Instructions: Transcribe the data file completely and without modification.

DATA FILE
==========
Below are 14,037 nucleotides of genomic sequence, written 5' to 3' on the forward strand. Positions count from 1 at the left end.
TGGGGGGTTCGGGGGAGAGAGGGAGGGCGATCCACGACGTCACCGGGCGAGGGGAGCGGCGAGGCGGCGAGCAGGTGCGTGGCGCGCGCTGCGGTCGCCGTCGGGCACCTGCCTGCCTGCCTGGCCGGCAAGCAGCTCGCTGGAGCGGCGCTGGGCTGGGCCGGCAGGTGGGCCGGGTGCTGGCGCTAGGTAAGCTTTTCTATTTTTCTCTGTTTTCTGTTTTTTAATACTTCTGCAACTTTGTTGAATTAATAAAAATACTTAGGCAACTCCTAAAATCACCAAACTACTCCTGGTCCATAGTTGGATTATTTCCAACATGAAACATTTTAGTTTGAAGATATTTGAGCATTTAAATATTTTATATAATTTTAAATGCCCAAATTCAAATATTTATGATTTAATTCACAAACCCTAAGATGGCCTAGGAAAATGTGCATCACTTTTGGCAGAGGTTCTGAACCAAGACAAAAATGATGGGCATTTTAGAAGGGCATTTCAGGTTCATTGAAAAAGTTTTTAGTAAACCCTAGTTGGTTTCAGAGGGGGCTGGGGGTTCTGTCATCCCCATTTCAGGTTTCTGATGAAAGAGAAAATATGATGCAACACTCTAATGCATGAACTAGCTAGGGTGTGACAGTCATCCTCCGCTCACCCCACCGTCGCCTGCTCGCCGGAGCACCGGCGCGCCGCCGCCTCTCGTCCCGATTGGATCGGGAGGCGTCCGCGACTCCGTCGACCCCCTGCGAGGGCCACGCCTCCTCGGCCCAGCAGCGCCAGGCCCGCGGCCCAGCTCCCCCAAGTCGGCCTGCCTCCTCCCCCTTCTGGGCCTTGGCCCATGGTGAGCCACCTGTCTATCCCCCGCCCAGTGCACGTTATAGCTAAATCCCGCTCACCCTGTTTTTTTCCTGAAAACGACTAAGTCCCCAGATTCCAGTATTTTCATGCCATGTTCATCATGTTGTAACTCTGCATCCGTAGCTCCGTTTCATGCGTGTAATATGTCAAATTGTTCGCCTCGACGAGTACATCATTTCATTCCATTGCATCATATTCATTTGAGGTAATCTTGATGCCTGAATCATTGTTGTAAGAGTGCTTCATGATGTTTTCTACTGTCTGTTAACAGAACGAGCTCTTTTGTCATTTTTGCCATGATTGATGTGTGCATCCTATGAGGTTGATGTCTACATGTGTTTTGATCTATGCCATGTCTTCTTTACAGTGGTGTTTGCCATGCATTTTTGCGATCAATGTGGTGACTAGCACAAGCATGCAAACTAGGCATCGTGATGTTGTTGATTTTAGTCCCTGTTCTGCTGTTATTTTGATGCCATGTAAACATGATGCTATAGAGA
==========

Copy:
Below are 14,037 nucleotides of genomic sequence, written 5' to 3' on the forward strand. Positions count from 1 at the left end.
TGGGGGGTTCGGGGGAGAGAGGGAGGGCGATCCACGACGTCACCGGGCGAGGGGAGCGGCGAGGCGGCGAGCAGGTGCGTGGCGCGCGCTGCGGTCGCCGTCGGGCACCTGCCTGCCTGCCTGGCCGGCAAGCAGCTCGCTGGAGCGGCGCTGGGCTGGGCCGGCAGGTGGGCCGGGTGCTGGCGCTAGGTAAGCTTTTCTATTTTTCTCTGTTTTCTGTTTTTTAATACTTCTGCAACTTTGTTGAATTAATAAAAATACTTAGGCAACTCCTAAAATCACCAAACTACTCCTGGTCCATAGTTGGATTATTTCCAACATGAAACATTTTAGTTTGAAGATATTTGAGCATTTAAATATTTTATATAATTTTAAATGCCCAAATTCAAATATTTATGATTTAATTCACAAACCCTAAGATGGCCTAGGAAAATGTGCATCACTTTTGGCAGAGGTTCTGAACCAAGACAAAAATGATGGGCATTTTAGAAGGGCATTTCAGGTTCATTGAAAAAGTTTTTAGTAAACCCTAGTTGGTTTCAGAGGGGGCTGGGGGTTCTGTCATCCCCATTTCAGGTTTCTGATGAAAGAGAAAATATGATGCAACACTCTAATGCATGAACTAGCTAGGGTGTGACAGTCATCCTCCGCTCACCCCACCGTCGCCTGCTCGCCGGAGCACCGGCGCGCCGCCGCCTCTCGTCCCGATTGGATCGGGAGGCGTCCGCGACTCCGTCGACCCCCTGCGAGGGCCACGCCTCCTCGGCCCAGCAGCGCCAGGCCCGCGGCCCAGCTCCCCCAAGTCGGCCTGCCTCCTCCCCCTTCTGGGCCTTGGCCCATGGTGAGCCACCTGTCTATCCCCCGCCCAGTGCACGTTATAGCTAAATCCCGCTCACCCTGTTTTTTTCCTGAAAACGACTAAGTCCCCAGATTCCAGTATTTTCATGCCATGTTCATCATGTTGTAACTCTGCATCCGTAGCTCCGTTTCATGCGTGTAATATGTCAAATTGTTCGCCTCGACGAGTACATCATTTCATTCCATTGCATCATATTCATTTGAGGTAATCTTGATGCCTGAATCATTGTTGTAAGAGTGCTTCATGATGTTTTCTACTGTCTGTTAACAGAACGAGCTCTTTTGTCATTTTTGCCATGATTGATGTGTGCATCCTATGAGGTTGATGTCTACATGTGTTTTGATCTATGCCATGTCTTCTTTACAGTGGTGTTTGCCATGCATTTTTGCGATCAATGTGGTGACTAGCACAAGCATGCAAACTAGGCATCGTGATGTTGTTGATTTTAGTCCCTGTTCTGCTGTTATTTTGATGCCATGTAAACATGATGCTATAGAGA